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320 pp., 6.125 x 9.25, 7 illus., 1 table, appends., notes, bibl., index

John Hope Franklin Series in African American History and Culture

Paper
ISBN  978-0-8078-5821-9
Published: February 2007

Self-Taught

African American Education in Slavery and Freedom

By Heather Andrea Williams


Awards & Distinctions

2006 New Scholar Book Award, American Educational Research Association, Division F

2006 Lillian Smith Book Award, Southern Regional Council

2005 George A. and Jeanne S. DeLong Book Prize, Society for the History of Authorship, Reading and Publishing

2006 Honor Book, Black Caucus of the American Library Association

In this previously untold story of African American self-education, Heather Andrea Williams moves across time to examine African Americans' relationship to literacy during slavery, during the Civil War, and in the first decades of freedom. Self-Taught traces the historical antecedents to freedpeople's intense desire to become literate and demonstrates how the visions of enslaved African Americans emerged into plans and action once slavery ended.

Enslaved people, Williams contends, placed great value in the practical power of literacy, whether it was to enable them to read the Bible for themselves or to keep informed of the abolition movement and later the progress of the Civil War. Some slaves devised creative and subversive means to acquire literacy, and when slavery ended, they became the first teachers of other freedpeople. Soon overwhelmed by the demands for education, they called on northern missionaries to come to their aid. Williams argues that by teaching, building schools, supporting teachers, resisting violence, and claiming education as a civil right, African Americans transformed the face of education in the South to the great benefit of both black and white southerners.

About the Author

Heather Andrea Williams, a former attorney with the U.S. Department of Justice and the New York State Attorney General's Office, is assistant professor of history at the University of North Carolina at Chapel Hill.


Reviews

"Groundbreaking. . . Williams marshals enormous primary evidence to reveal a previously untold story. . . . Ultimately, a book of triumphant reading--both enslaved and freedpeople's acts of reading."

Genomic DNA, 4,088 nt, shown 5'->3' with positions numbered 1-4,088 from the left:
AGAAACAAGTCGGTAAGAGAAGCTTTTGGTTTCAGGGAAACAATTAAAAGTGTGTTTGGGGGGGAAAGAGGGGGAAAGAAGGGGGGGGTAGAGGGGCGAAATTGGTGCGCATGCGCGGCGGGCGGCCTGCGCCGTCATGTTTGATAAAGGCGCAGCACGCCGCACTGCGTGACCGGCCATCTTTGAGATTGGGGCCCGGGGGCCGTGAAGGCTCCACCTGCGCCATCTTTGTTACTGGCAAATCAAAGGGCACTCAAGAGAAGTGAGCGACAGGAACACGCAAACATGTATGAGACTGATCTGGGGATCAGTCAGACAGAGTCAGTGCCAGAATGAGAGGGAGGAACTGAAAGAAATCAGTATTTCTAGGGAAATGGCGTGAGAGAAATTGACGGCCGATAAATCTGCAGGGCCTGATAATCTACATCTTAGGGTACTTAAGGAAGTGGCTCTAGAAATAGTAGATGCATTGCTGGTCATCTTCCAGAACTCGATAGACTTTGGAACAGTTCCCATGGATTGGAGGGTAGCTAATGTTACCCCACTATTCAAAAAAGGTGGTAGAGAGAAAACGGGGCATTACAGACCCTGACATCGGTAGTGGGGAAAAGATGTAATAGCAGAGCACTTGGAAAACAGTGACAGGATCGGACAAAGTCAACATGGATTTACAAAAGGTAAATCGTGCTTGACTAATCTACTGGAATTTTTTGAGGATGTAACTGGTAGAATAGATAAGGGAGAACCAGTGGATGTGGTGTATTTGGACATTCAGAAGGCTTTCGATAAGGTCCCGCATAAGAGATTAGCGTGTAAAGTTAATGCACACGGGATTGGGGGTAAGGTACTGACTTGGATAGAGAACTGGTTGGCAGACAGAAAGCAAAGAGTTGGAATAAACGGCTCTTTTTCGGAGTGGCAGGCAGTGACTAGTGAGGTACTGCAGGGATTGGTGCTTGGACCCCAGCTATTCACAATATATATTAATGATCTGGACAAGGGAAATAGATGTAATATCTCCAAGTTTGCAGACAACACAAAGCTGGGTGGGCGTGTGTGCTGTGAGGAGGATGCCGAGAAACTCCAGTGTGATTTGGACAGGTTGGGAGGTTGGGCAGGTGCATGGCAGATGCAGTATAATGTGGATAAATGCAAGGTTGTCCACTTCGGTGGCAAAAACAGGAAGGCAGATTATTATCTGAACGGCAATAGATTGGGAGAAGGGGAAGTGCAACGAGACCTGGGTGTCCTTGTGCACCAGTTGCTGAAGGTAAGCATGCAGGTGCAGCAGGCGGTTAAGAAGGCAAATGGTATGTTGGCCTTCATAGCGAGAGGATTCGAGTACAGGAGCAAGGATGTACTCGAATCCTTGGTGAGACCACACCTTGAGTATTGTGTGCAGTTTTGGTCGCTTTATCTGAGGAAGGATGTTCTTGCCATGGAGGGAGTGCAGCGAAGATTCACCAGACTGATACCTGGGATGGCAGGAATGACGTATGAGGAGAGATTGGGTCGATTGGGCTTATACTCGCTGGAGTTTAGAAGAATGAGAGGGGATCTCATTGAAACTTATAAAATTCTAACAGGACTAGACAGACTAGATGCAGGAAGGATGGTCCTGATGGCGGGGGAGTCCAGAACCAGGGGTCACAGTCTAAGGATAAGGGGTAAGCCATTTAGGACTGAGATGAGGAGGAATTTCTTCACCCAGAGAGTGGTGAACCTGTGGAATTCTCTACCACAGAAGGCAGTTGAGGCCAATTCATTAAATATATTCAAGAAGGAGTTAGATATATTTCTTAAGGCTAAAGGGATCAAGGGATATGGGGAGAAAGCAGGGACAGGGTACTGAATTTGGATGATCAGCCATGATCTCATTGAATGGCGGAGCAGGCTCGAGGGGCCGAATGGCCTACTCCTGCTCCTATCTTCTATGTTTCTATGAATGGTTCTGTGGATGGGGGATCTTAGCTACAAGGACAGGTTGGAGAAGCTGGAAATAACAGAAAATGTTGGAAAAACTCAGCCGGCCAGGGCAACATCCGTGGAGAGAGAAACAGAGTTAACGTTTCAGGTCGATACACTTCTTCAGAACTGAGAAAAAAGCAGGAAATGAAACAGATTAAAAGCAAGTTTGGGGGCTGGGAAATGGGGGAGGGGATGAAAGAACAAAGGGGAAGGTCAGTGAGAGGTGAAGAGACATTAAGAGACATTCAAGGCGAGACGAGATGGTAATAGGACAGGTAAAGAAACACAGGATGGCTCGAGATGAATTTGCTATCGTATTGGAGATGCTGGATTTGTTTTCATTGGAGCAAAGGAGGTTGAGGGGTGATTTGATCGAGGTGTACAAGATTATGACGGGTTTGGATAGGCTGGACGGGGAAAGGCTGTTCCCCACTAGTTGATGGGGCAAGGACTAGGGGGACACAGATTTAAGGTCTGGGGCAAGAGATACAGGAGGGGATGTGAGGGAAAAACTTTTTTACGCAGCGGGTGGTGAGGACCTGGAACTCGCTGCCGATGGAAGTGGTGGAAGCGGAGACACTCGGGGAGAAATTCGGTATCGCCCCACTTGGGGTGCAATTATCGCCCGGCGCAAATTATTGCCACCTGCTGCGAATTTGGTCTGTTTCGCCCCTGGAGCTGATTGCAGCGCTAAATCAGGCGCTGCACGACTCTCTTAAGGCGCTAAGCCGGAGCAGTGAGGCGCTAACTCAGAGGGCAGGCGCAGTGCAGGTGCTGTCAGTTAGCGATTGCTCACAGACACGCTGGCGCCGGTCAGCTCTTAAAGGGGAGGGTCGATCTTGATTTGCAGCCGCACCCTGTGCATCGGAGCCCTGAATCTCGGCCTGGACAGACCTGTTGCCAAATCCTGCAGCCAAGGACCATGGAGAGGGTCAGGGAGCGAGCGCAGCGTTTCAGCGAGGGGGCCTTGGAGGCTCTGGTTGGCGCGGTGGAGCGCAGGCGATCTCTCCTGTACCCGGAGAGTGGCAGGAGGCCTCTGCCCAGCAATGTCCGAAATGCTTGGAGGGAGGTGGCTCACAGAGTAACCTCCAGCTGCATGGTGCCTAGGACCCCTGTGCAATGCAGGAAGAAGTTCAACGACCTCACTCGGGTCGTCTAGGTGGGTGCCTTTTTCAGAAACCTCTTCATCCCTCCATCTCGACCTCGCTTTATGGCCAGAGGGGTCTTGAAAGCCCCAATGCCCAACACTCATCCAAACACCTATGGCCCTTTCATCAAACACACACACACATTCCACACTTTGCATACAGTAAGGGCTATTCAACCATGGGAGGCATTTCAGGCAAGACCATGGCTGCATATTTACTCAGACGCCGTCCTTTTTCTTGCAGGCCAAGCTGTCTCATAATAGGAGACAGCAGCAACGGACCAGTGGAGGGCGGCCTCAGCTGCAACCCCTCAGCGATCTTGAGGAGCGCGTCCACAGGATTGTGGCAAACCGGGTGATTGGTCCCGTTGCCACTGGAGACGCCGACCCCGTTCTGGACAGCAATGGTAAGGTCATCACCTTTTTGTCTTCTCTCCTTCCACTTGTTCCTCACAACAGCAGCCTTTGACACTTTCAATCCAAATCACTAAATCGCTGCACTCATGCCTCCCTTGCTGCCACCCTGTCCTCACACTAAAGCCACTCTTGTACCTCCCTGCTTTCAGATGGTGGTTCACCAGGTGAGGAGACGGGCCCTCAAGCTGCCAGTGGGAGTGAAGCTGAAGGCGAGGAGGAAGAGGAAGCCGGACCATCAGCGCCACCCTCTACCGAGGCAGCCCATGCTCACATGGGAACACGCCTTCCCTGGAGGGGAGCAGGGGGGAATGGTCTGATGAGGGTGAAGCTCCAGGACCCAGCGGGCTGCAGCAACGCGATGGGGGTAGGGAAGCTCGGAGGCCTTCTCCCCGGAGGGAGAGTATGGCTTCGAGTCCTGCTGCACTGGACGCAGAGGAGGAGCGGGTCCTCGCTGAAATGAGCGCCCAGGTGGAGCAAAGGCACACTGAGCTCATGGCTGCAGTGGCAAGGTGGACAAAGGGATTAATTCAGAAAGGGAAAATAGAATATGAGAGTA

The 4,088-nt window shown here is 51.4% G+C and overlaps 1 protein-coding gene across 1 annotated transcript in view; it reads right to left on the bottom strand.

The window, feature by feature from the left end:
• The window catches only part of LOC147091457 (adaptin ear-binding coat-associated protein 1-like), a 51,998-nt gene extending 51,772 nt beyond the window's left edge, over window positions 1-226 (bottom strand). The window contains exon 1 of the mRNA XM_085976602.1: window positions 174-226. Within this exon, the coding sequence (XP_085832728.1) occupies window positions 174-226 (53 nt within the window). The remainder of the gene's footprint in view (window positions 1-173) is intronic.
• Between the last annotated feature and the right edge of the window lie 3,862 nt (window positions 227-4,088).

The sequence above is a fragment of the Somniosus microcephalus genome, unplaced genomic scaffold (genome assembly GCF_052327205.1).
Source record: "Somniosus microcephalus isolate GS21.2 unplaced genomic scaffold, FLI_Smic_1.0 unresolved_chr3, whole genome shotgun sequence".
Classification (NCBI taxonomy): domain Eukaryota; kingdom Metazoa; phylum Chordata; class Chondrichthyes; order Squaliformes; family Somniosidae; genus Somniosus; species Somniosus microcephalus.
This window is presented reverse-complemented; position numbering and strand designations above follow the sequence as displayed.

--Southern Cultures

"An original, informative, and moving account. . . . [A] major corrective study of the struggle of African Americans."
--Arkansas Historical Quarterly

"Provides a needed corrective to the existing literature. . . . [A] readable and carefully researched work. . . . Represents an important expansion of knowledge about Reconstruction, the South, the political and cultural struggles of African Americans, and the nation's educational system."
--North Carolina Historical Review

"Makes contributions beyond the author's stated goal of documenting the agency of blacks in acquiring literacy. . . . Williams provides a useful model for how to elucidate relations of power while also explaining their significance for larger historical developments. Hopefully, her success will inspire other historians to pursue similar work."
--Florida Historical Quarterly

"This book is a testimony to the resiliency of the indomitable human spirit. . . . Further evidence of the great indebtedness of African Americans of today to the slaves and freedmen."
--Louisiana History

"Provides us with glimpses into the often heroic activities of African American teachers during this period, and illuminates their education, their teaching philosophies, and the numerous obstacles they overcame. . . .A wonderful book that clearly explains and fully documents the 'history of freedpeople's role in educating themselves.'"
--Journal of African American History

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